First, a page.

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Jill RiceJune 13, 2024
Portrait of Thomas More by Hans Holbein in the Frick Colllection. Courtesy of Wikimedia Commons.

A Reflection for Saturday of the Eleventh Week in Ordinary Time

Find today’s readings here.

I have been on what I might call a “lawyer kick” recently: In a class I’m taking, I am reading Cicero’s “De Oratore” (“On the Ideal Orator”), which discusses how one should formulate arguments and what qualities an orator should possess to be the best. In a novel I recently finished, one of the characters is a lawyer whose mind and words are so captivating that his political nemeses must listen to him speak. And one of my best friends who just finished her second year in law school, sent me a paper to proofread on laws about dogs, full of every pun in the books. Today being the feast of Thomas More, patron saint of lawyers, is the fourth piece in this list of lawyerly coincidences.

While the picture of him in my head is that stoic and staid face of Paul Scofield in the 1966 film adaptation of “A Man for All Seasons,” Thomas More the man was even more than a martyr: He wrote the famed “Utopia,” worked in the government and was fluent in Latin. The third point might convince me, a Latinist, most of his importance, but his steadfast faith and defenses against Protestantism are what brought him to the forefront as a saint.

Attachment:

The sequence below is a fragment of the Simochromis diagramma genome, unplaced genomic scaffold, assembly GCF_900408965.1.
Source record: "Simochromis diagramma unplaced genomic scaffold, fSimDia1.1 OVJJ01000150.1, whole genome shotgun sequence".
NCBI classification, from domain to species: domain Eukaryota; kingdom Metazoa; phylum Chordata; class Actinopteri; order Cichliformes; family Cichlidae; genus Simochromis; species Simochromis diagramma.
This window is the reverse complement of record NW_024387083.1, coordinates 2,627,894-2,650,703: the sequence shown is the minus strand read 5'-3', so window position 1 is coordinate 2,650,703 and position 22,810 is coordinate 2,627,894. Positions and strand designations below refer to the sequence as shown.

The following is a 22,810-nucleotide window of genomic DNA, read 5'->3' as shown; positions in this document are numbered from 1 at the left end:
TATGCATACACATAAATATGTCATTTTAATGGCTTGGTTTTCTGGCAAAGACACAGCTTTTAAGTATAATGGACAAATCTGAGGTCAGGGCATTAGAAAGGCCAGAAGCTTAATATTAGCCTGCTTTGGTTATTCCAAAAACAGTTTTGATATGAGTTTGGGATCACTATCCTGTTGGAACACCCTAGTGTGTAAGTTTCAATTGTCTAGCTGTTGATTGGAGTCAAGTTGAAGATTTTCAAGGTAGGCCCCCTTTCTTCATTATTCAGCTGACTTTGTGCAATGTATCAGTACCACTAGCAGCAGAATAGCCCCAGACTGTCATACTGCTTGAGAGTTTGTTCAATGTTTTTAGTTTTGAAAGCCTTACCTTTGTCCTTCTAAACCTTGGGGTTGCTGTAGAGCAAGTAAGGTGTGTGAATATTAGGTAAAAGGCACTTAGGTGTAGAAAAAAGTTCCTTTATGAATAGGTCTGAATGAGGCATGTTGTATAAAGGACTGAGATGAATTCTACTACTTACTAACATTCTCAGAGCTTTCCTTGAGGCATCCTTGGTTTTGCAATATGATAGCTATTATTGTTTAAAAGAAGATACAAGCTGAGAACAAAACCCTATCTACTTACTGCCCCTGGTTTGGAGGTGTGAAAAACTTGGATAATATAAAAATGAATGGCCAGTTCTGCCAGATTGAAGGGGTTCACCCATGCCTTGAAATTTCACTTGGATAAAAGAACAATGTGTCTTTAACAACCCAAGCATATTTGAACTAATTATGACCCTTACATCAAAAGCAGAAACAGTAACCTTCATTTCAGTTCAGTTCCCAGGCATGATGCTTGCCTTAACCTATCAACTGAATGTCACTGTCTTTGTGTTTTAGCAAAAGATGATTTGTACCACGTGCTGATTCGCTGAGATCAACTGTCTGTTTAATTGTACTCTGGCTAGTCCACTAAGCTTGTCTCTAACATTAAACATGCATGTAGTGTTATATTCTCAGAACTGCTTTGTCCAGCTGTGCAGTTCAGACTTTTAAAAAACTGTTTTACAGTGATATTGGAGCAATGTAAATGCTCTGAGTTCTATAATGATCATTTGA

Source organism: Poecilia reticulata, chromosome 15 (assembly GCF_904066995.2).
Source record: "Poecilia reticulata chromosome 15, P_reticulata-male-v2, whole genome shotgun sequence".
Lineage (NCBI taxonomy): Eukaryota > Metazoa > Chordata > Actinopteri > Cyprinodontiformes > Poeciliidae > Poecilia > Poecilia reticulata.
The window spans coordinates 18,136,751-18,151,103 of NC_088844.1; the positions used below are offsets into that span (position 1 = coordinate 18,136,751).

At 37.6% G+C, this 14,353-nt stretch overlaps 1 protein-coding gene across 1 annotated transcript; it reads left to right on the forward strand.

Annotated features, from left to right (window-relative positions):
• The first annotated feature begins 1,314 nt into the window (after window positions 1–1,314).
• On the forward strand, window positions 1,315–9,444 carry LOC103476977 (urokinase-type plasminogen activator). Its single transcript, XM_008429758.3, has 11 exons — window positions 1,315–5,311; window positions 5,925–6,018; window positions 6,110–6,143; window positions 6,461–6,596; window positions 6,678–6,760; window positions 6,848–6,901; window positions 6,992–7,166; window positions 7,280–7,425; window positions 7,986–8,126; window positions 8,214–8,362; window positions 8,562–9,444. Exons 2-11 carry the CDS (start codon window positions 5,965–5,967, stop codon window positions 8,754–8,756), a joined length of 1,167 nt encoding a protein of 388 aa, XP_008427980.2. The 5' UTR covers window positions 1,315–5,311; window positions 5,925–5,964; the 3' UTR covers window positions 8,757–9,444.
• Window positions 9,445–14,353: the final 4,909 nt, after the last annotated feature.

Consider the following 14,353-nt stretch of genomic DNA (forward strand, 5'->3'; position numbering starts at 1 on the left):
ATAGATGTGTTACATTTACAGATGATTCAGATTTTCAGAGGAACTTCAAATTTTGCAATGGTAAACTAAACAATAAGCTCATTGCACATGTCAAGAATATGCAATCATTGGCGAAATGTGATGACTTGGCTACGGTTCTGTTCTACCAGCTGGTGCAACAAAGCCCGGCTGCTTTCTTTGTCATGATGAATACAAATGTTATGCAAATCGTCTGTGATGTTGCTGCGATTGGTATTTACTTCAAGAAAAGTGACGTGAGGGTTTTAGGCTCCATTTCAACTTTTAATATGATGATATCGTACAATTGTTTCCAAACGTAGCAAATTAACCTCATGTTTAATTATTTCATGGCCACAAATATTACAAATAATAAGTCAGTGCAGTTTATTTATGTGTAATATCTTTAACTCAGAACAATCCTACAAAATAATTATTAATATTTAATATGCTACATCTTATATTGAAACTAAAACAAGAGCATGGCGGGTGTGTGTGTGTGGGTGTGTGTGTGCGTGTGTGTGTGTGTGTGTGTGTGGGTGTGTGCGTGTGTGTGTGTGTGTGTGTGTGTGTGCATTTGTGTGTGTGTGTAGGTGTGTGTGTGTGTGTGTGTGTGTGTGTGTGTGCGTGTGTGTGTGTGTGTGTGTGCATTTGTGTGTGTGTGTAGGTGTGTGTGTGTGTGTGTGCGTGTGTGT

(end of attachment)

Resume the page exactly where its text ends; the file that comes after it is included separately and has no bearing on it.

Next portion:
Thomas More was right: The pope should remain the pope, and the king, the king. In today’s Gospel, Jesus reminds us that we cannot serve God and mammon; it goes the same way for one person representing God and the earth for one people. More defended the papacy to the end, even though, and perhaps even because, he was a confidant of the king.

Thomas More was beheaded for treason against the Crown, for refusing to state that Henry VIII had supremacy over the Church of England (thereby allowing Henry to divorce his first wife). He was staunchly anti-Protestant and wrote polemics against Luther and a Lutheran Englishman named Tyndale. He was only canonized in 1935: Pope Pius XI waived “the requirement of miracles because [he] believed so strongly that laymen needed a model for their coming ordeals,” according to Moira Walsh in a 1966 America review of the film about More.

We still need a layman like St. Thomas More today, as a model for how to refute others with respect, how to follow one’s conscience in the face of huge adversity, and, of course, how to write Latin epigrams. So let us pray for guidance and clear, rational thinking as St. Thomas More always maintained, in order to get through the “ordeals” of today.

More: Scripture

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